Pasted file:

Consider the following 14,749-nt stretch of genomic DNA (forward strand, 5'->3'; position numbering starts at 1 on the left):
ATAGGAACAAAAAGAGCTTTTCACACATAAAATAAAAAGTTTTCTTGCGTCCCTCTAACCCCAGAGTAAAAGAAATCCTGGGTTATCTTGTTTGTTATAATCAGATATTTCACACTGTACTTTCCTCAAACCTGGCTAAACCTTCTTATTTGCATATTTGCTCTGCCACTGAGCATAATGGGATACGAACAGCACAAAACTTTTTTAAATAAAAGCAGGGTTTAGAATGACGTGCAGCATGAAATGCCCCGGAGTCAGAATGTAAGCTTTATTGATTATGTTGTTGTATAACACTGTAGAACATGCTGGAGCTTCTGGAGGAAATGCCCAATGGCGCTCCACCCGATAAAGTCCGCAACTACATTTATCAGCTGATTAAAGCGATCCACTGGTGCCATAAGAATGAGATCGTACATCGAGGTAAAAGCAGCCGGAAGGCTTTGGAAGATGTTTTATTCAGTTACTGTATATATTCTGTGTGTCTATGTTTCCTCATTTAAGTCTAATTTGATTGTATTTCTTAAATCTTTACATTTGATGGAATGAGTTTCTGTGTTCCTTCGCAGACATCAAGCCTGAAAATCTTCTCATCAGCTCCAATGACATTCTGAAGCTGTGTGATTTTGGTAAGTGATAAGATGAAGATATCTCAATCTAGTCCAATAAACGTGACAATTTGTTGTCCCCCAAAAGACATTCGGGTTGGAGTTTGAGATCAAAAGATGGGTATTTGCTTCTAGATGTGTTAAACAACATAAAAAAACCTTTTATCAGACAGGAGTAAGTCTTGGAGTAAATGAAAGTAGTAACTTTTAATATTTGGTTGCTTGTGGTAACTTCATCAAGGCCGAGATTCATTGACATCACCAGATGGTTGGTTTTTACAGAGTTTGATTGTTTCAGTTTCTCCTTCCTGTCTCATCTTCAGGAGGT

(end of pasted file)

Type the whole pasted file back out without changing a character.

Consider the following 14,749-nt stretch of genomic DNA (forward strand, 5'->3'; position numbering starts at 1 on the left):
ATAGGAACAAAAAGAGCTTTTCACACATAAAATAAAAAGTTTTCTTGCGTCCCTCTAACCCCAGAGTAAAAGAAATCCTGGGTTATCTTGTTTGTTATAATCAGATATTTCACACTGTACTTTCCTCAAACCTGGCTAAACCTTCTTATTTGCATATTTGCTCTGCCACTGAGCATAATGGGATACGAACAGCACAAAACTTTTTTAAATAAAAGCAGGGTTTAGAATGACGTGCAGCATGAAATGCCCCGGAGTCAGAATGTAAGCTTTATTGATTATGTTGTTGTATAACACTGTAGAACATGCTGGAGCTTCTGGAGGAAATGCCCAATGGCGCTCCACCCGATAAAGTCCGCAACTACATTTATCAGCTGATTAAAGCGATCCACTGGTGCCATAAGAATGAGATCGTACATCGAGGTAAAAGCAGCCGGAAGGCTTTGGAAGATGTTTTATTCAGTTACTGTATATATTCTGTGTGTCTATGTTTCCTCATTTAAGTCTAATTTGATTGTATTTCTTAAATCTTTACATTTGATGGAATGAGTTTCTGTGTTCCTTCGCAGACATCAAGCCTGAAAATCTTCTCATCAGCTCCAATGACATTCTGAAGCTGTGTGATTTTGGTAAGTGATAAGATGAAGATATCTCAATCTAGTCCAATAAACGTGACAATTTGTTGTCCCCCAAAAGACATTCGGGTTGGAGTTTGAGATCAAAAGATGGGTATTTGCTTCTAGATGTGTTAAACAACATAAAAAAACCTTTTATCAGACAGGAGTAAGTCTTGGAGTAAATGAAAGTAGTAACTTTTAATATTTGGTTGCTTGTGGTAACTTCATCAAGGCCGAGATTCATTGACATCACCAGATGGTTGGTTTTTACAGAGTTTGATTGTTTCAGTTTCTCCTTCCTGTCTCATCTTCAGGAGGT